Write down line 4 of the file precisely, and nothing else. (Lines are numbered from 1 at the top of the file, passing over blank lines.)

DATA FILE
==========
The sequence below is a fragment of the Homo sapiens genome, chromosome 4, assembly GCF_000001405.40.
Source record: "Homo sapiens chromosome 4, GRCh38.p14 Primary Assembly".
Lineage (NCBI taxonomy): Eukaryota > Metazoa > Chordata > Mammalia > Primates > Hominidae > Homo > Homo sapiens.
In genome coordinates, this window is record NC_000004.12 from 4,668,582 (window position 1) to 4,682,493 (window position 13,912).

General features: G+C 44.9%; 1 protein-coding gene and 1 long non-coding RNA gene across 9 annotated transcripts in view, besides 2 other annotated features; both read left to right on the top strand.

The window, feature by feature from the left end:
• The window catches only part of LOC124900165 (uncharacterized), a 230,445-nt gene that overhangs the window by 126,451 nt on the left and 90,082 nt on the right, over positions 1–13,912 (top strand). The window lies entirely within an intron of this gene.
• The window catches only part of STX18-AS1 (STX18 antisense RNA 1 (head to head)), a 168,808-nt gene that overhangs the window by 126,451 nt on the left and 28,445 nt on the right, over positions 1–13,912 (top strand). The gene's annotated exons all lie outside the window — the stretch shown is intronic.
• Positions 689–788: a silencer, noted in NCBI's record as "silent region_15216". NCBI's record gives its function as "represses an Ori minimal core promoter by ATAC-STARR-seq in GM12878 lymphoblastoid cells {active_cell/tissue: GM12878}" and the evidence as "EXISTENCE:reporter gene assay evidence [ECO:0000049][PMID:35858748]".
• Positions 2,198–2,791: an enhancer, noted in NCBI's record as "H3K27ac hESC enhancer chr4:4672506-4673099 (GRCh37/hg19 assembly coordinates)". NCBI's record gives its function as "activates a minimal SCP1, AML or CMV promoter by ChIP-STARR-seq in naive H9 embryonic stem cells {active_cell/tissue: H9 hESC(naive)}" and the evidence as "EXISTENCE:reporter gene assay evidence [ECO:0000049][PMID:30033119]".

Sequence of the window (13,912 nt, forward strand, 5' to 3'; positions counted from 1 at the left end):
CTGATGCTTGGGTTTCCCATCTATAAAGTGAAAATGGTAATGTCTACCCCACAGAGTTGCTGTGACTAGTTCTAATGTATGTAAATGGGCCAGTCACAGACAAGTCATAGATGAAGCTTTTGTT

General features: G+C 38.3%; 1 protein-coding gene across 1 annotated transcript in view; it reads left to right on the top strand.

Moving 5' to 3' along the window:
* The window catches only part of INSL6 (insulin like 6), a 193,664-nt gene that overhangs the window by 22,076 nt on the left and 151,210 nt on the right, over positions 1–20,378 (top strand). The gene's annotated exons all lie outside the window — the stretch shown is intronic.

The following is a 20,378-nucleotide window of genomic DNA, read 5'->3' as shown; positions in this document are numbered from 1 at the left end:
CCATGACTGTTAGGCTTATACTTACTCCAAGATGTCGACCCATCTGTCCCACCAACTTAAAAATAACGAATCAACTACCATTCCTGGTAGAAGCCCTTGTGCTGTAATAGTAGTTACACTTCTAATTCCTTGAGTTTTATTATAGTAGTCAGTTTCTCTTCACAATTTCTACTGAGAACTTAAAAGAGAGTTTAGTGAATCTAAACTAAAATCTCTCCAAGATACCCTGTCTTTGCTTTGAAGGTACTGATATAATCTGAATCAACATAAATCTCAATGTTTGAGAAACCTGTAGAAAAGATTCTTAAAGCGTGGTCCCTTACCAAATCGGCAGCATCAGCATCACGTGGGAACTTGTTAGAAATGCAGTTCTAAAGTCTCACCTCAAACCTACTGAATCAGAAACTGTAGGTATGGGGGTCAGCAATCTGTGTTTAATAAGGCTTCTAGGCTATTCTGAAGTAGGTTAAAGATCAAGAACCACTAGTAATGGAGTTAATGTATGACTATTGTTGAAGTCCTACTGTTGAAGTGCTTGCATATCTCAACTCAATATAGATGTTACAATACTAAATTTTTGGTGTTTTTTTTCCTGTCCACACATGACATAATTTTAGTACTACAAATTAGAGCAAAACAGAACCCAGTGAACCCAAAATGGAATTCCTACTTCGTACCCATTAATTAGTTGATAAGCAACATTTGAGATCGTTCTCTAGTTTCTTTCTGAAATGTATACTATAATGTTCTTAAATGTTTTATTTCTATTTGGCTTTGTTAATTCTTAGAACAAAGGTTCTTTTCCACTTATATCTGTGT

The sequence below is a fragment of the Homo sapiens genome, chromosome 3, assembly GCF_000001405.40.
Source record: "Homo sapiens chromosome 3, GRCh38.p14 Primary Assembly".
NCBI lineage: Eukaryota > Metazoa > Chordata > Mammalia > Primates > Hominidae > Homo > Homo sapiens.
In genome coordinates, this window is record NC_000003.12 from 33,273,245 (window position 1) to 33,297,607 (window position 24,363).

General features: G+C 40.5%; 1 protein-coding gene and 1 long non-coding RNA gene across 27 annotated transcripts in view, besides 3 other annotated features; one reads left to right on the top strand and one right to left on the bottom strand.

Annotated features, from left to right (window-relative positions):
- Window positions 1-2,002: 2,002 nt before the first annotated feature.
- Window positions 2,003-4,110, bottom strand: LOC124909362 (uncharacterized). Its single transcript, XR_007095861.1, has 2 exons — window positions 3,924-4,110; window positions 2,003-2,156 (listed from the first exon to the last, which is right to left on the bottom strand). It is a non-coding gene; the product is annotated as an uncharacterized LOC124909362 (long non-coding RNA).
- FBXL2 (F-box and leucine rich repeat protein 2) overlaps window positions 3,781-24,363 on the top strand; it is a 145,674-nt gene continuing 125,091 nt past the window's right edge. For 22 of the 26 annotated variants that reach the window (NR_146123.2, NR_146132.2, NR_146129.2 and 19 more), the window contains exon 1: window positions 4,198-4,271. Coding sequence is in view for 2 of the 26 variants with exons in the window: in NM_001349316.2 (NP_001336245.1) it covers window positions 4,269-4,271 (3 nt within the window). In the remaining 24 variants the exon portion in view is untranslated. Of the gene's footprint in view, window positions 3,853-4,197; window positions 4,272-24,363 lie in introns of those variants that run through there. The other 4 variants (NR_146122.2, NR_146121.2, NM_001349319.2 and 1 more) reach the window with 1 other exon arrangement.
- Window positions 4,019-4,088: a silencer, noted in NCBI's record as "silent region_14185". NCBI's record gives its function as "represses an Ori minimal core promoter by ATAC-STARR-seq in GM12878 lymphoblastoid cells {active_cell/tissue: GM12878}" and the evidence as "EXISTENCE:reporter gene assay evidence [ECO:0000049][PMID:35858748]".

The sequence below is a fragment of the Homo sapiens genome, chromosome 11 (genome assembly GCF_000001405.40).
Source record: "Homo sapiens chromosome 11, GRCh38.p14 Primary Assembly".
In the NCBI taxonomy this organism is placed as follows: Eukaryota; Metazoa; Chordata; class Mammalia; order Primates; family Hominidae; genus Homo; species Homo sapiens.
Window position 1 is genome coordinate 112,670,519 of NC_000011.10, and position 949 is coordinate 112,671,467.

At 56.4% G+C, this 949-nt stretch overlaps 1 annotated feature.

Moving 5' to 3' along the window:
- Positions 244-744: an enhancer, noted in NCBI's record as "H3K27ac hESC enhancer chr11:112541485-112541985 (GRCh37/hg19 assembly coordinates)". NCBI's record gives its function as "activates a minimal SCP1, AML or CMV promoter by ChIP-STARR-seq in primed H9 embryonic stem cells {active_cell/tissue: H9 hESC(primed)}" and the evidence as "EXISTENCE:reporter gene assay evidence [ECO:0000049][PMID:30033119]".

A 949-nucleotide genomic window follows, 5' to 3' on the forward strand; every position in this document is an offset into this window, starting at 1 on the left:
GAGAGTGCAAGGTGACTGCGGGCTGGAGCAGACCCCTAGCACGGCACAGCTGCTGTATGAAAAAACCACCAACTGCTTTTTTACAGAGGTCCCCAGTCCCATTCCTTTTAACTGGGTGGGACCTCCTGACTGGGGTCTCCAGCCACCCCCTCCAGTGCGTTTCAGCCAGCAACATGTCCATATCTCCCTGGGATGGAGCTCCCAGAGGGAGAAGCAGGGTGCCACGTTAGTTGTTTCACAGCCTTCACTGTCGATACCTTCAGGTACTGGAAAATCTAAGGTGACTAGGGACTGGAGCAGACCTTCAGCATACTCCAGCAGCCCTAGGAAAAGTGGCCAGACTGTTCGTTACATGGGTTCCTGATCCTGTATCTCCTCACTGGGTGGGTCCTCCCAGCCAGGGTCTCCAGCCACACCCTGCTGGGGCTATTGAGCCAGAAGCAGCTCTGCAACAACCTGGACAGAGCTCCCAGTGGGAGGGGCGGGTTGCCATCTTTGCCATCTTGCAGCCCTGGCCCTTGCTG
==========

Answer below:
In genome coordinates, this window is record NC_000004.12 from 4,668,582 (window position 1) to 4,682,493 (window position 13,912).